I wish I could write a technical piece about what each board is and what each fin set-up means. I have sat through talks and read articles, but I don’t retain that information very well for some reason. So here is my “I like what I like” advice for buying a surfboard:
The Right Board For You
I ride 4 different sized boards depending on conditions, my mood and my energy level. My arms are not long, and my shoulders are not broad, so I prefer boards with tapered, narrower noses with less volume in the front and more in the middle and back. This is also so I can push my chest down on take off. One thing to remember when you are starting out is that volume is your friend. The more volume, the easier it is to paddle out, the more waves you catch, the more time on the wave face. Volume does not always equal length, but longer boards tend to have more volume by nature.
I think the best thing to do is find local shapers or surf shops that have demo or rental boards and test a few out. Or borrow a board from a friend- I am constantly trying out friends' boards in the lineup. Two of my favorite boards were demos my instructor let clients use, and I bought them on the spot. Rent boards and try out different boards on surf trips. If you find one you love- buy it or get all of its specs and have a shaper make one for you.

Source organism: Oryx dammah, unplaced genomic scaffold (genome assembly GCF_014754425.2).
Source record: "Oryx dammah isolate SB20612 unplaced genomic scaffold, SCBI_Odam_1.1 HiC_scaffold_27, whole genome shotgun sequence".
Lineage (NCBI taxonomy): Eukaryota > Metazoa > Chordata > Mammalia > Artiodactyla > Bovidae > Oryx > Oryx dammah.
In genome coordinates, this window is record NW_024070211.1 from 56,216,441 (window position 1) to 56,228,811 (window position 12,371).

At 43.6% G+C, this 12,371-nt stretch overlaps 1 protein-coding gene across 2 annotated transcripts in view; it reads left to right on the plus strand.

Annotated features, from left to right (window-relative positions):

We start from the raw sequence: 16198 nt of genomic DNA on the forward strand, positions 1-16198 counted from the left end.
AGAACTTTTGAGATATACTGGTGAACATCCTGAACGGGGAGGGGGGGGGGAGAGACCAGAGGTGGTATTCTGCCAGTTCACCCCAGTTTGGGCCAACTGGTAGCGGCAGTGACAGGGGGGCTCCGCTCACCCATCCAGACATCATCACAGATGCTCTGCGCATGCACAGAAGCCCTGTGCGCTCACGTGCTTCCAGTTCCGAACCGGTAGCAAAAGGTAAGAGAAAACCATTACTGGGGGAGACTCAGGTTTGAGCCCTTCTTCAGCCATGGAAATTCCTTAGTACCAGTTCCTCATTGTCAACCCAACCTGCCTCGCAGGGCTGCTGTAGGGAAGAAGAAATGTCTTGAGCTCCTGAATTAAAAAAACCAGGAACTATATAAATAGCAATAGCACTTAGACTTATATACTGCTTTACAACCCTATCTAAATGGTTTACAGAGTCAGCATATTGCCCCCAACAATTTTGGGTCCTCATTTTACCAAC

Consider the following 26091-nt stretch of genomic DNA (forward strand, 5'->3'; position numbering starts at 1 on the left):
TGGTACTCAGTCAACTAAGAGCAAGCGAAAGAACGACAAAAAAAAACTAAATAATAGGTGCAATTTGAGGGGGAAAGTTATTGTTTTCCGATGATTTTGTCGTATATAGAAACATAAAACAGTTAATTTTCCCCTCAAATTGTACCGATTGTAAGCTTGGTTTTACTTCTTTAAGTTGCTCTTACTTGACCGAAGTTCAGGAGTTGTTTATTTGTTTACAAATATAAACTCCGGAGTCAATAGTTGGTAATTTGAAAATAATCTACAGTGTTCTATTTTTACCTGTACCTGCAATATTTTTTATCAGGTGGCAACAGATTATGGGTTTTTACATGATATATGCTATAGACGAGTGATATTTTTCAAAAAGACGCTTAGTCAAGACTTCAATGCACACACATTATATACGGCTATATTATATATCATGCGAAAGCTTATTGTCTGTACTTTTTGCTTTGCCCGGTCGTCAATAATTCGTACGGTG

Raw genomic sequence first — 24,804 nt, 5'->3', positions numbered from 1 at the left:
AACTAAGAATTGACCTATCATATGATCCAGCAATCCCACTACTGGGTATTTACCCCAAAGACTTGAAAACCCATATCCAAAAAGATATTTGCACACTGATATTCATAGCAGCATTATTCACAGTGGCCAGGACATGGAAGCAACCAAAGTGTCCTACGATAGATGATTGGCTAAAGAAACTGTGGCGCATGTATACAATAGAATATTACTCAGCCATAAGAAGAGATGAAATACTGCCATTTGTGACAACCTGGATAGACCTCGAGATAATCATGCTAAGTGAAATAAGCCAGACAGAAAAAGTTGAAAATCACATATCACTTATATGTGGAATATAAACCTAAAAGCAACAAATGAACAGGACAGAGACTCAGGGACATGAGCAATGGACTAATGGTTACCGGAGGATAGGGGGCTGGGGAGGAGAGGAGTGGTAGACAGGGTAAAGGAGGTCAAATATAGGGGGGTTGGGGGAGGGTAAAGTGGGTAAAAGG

What Waves Are You Surfing?
If I am surfing fun, mushy, cruisy waves, I like to surf my custom Gunn Surfboards Log (9’4”), my 7’3 Montauk Surf mid-size or my Lightning Bolt I bought off of a friend. If the waves are a little faster or dumpier, I surf my custom higher volume Montauk Surf 6’2 or my Slater Designs 5’11” Cymatic that I endearingly call “my shortboard for old people.” I find that buying boards from local shapers is helpful since they know the local breaks.
Beware of "Cool" Boards
I love a pretty board that looks cool and is colorful (although two of mine rode so well that I overlooked the fact that they were all-white). Andrew Gunn makes the most beautiful and rideable boards I have ever seen. The Montauk Surf Co Boards come in really fun colors and are also customizable for a fee. Beware of buying the "cool" board without a little expert advice or research, though. I have more than one board that friends left in my rack that were either wrong for the local waves or out of the surfer's league.